INDIANAPOLIS - Tuesday evening, New England Patriot Deion Branch, nursing a bout of the stomach flu, had little to do here in his hotel. He decided to reach out and text someone.
"There he goes, texting me and talking junk," said New York Giants safety Deon Grant. "I expected it. He always does."
Bitter rivals on the field through their entire careers, Branch and Grant collide again Sunday in Super Bowl XLVI.
They'll play the game on FieldTurf, but both know all too well, it's a rivalry bred in the rich Georgia clay.
"Oh, no doubt, no doubt, we ride high on Georgia (high school) football," said Grant, a 32-year-old from Augusta, who played at T.W. Josey High. "We were raised on red clay. When I see another Georgia player, I say, 'What's up, Red?' We stand by it. We know some of the best athletes in this game have come from there. We definitely ride strong and high, being from Georgia."
This Deion vs. Deon rivalry began in the 1996 playoffs when Josey, thanks to Grant, got the best of Branch and his Albany Monroe mates in a playoff showdown.
But it was in that game that Monroe coach Vernorris Bradley first saw a grand future for Branch.
"He was way behind and he ran down Deon Grant from behind," Bradley told The Eagle-Tribune in 2002. "That's when I knew he was special."
Grant went on to play at Tennessee and Branch, after two years at Jones County Junior College in Ellisville, Miss., went to Louisville.
Each has prospered in the pros, with Branch playing 10 years with New England and Seattle, and Grant in his 11th season with stops in Jacksonville, Carolina, Seattle and currently the Giants. The two renewed acquaintances for the first time as pros in Super Bowl XXXVIII.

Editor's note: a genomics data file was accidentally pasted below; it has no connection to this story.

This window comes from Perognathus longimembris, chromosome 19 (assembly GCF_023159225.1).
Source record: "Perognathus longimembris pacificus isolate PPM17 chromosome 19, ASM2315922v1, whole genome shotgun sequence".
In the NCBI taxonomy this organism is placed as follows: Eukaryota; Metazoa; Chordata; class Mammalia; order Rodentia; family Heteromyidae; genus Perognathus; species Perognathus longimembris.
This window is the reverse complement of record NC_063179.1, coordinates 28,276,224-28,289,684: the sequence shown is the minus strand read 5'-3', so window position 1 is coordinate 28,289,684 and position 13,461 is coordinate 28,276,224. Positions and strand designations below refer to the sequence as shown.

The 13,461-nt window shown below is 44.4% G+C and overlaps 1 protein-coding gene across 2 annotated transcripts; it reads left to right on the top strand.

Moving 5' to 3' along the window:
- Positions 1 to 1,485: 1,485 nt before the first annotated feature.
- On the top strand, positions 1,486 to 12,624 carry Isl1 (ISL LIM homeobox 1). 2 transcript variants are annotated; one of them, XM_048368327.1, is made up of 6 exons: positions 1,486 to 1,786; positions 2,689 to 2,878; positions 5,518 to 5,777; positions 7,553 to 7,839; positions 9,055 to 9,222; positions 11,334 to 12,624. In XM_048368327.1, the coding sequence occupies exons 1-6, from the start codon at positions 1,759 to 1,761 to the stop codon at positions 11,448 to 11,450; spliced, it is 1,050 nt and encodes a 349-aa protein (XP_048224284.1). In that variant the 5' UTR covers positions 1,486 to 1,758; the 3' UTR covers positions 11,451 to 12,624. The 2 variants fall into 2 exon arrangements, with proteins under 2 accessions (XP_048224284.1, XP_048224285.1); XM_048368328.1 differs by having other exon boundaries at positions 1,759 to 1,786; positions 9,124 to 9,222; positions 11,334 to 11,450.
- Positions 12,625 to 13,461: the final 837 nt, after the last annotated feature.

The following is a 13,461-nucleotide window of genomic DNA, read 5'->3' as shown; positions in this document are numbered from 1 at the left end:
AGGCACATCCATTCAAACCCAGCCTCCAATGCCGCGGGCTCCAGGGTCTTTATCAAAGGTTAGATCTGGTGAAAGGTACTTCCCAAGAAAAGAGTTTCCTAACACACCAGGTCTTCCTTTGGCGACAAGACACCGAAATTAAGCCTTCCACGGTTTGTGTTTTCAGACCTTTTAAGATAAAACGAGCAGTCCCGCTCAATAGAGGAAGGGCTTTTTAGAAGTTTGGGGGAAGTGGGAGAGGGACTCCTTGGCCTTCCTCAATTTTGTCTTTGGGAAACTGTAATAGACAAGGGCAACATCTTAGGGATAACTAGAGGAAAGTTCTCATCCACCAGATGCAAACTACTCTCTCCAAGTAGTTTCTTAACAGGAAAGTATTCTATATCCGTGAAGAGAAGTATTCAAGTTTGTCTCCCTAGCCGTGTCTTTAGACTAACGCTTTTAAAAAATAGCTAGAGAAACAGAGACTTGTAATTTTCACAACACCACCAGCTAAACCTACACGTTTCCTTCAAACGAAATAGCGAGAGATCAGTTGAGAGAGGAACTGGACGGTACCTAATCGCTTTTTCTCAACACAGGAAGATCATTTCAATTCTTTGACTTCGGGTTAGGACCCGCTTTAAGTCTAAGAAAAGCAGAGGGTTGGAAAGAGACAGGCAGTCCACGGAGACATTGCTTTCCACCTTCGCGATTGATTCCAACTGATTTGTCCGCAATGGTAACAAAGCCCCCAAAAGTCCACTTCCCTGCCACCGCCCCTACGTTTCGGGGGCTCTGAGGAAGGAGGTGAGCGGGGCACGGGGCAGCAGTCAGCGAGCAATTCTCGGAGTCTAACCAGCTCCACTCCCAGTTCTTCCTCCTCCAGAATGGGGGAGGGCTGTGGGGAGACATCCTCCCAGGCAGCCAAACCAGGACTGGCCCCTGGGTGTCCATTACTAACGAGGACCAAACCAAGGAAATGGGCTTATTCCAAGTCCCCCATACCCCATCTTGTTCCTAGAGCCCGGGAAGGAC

"I got him in high school, and he's had the best of me ever since," said Grant, who signed before the season with the Giants. "He beat me in that Super Bowl (Branch caught 10 passes for 143 yards and a touchdown). He's gotten the best of me period, since we've been in the NFL."
"And I hope that it continues," joked Branch.
Fierce rivals on the field, Grant, a heavy-hitting 6-2, 215-pound safety, is the kind of heavy-thumping safety that often has the smaller Branch (5-9, 195 pounds) diving for cover.
But that rivalry doesn't affect the friendship that is now more than a dozen years strong. "That's my guy, that's my brother before and after the game," said Branch. "These are those special memories. These are memories we can sit back and talk about when we are done."
And when they do, both Grant and Branch will agree on one thing.
"Georgia high school football is the best there is."